Workers in Pakistan’s Sindh province, a key garment-producing hub, have won a major victory in the form of a 40% increase to the minimum wage for unskilled workers, from 17,500 Pakistani Rupee (PKR) to 25,000 PKR (approximately 116 Euros) per month, which will take effect retroactively from 1st June. The Sindh Wage Board announced their decision on 9th June, allowing two weeks for objections to be made before the new wage becomes legally mandated.
This Wage Board win comes after nearly a year of fighting and represents a key step for workers’ rights in Pakistan. The wage increase was first announced on 9th July 2021 by the Sindh provincial government, however the order was stalled due to objections from employers who lodged an appeal with the Supreme Court, expressing fears that they would not be able to cover the increased costs. As workers struggled to survive on poverty wages, facing high inflation and a steep rise in the cost of living, global clothing brands sourcing from the region were slow to act in defense of workers’ rights. CCC reached out to H&M, Gap, C&A, Bestseller, Carrefour, Mango, Levi’s, Boohoo, Fruit of the Loom, and Tom Tailor, yet each brand refused to issue a public statement in support of the new wage and failed to publicly reassure suppliers they would adjust their payments to factor in the higher wage costs. This lack of action came despite claims from brands that they support workers’ rights and previous commitments to working towards a living wage in their supply chains.
Alongside the Sindh Wage Board announcement, the Supreme Court ruled that all workers in Sindh should receive back pay to take their wages to 19,000 PKR for the period between 1st July 2021-31st May 2022. This follows from an earlier ruling by the Supreme Court in April 2021, which stated that workers should be paid 19,000 PKR per month while the appeals process was ongoing, however in reality many employers refused to pay the increase over this period.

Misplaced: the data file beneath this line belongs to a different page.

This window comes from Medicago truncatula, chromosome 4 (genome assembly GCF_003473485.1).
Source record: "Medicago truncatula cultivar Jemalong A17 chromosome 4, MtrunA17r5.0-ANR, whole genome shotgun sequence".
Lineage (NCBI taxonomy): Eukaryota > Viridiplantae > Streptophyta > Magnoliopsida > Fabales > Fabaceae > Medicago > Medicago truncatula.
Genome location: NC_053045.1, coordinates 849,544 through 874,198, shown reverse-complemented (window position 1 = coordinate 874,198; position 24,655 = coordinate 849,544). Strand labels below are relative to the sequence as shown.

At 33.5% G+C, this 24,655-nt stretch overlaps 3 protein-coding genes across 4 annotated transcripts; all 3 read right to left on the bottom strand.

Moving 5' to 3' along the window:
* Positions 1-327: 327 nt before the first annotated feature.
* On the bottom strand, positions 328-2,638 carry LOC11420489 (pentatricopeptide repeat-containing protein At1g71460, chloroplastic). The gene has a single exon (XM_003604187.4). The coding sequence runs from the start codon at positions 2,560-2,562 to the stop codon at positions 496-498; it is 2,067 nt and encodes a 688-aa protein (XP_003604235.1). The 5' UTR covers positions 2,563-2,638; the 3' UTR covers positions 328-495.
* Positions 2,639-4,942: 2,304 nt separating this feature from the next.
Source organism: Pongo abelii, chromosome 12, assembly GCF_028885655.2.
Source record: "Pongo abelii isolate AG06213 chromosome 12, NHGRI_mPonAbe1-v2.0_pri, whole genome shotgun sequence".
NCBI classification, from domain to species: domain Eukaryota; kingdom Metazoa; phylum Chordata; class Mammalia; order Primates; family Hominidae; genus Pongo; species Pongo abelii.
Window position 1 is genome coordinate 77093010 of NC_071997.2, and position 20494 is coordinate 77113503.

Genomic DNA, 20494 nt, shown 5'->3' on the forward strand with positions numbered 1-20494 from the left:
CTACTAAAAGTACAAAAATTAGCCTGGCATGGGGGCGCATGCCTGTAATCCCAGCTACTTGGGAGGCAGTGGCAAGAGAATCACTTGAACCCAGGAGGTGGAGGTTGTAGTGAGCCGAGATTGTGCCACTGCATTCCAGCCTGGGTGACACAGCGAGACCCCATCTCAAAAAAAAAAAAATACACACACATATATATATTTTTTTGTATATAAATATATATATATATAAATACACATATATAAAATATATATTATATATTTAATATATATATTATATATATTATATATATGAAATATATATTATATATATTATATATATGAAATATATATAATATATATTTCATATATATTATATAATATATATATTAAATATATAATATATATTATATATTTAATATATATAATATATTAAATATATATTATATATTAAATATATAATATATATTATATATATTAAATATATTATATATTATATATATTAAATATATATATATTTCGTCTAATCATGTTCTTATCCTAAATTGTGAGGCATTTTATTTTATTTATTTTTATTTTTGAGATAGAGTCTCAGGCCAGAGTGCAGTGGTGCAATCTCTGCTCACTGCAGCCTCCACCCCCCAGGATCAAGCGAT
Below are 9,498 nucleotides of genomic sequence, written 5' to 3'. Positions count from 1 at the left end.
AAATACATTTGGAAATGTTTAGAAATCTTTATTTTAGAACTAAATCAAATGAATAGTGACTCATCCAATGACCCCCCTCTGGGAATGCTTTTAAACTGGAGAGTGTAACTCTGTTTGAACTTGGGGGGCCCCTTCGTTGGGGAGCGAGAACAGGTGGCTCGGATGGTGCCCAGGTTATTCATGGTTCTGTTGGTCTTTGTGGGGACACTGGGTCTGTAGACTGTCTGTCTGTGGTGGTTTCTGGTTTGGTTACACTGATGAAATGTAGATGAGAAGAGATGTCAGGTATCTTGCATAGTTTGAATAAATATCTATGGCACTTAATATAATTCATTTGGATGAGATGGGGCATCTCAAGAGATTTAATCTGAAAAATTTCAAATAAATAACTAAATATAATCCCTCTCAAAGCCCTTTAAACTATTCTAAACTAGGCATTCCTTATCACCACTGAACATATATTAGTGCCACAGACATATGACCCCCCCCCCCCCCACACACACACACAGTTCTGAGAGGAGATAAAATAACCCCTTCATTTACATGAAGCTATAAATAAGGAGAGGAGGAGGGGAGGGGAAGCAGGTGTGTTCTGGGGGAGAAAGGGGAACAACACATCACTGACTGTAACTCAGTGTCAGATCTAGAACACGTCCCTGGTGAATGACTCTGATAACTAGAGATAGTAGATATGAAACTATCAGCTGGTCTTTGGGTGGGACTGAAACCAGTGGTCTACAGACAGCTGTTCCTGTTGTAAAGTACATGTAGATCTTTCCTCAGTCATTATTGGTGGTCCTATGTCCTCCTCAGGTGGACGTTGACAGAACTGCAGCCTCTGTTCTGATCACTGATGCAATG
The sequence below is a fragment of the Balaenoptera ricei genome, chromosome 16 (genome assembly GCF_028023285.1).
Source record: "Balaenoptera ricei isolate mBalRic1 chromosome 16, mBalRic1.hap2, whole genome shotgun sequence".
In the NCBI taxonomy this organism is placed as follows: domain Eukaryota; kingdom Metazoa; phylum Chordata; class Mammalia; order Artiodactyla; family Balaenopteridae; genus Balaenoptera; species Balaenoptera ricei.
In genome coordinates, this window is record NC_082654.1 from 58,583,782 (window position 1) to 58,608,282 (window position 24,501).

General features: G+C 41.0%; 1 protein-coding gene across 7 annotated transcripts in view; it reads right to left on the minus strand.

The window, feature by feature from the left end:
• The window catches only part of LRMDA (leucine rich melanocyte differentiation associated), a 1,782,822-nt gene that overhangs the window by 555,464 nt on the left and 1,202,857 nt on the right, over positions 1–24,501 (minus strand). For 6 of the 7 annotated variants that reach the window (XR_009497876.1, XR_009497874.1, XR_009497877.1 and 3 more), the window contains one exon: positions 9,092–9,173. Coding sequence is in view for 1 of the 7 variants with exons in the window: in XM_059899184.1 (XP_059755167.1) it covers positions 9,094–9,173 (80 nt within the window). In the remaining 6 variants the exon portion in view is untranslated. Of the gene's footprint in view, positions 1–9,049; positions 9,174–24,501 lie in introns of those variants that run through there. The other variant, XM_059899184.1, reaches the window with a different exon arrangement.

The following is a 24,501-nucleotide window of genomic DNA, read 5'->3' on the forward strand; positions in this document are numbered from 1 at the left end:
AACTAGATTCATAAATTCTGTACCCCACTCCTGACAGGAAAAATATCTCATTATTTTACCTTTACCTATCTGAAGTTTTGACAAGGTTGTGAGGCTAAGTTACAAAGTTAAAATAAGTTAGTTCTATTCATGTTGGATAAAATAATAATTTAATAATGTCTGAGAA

“The fact that the Sindh Minimum Wage Board set a new minimum wage level of 25,000 PKR for unskilled workers starting June 1st, and previously the Supreme Court ordered that employers must pay workers 19,000 PKR for the period between July last year and May this year, is a real victory. Wages in Sindh have been far too low for decades. This process has once again proven how difficult it is to fight for a higher wage for the workers in our sector, not because of unwillingness from our government but because employers and buyers are unwilling to raise wages," said Zehra Kahn, General Secretary of the Home Based Workers Federation in Pakistan.
“It is a pity that this process took so much time. Employers made the lives of workers unnecessary hard during these past months in which inflation has been between 10-15% constantly, meaning workers’ purchasing power has severely decreased”, said Karamat Ali, Executive Director of the Pakistan Institute of Labour Education and Research, a labour education and research NGO in Sindh.
A 40% increase to the legal minimum wage is a rare step in garment producing countries, however it remains only half of what we estimate a living wage to be in Pakistan. Importantly, the wage increase covers both men and women, thereby helping to minimise the gender pay gap.
We hope that this win will be replicated in the Punjab province of Pakistan, another major garment-producing region, where a wage struggle is ongoing.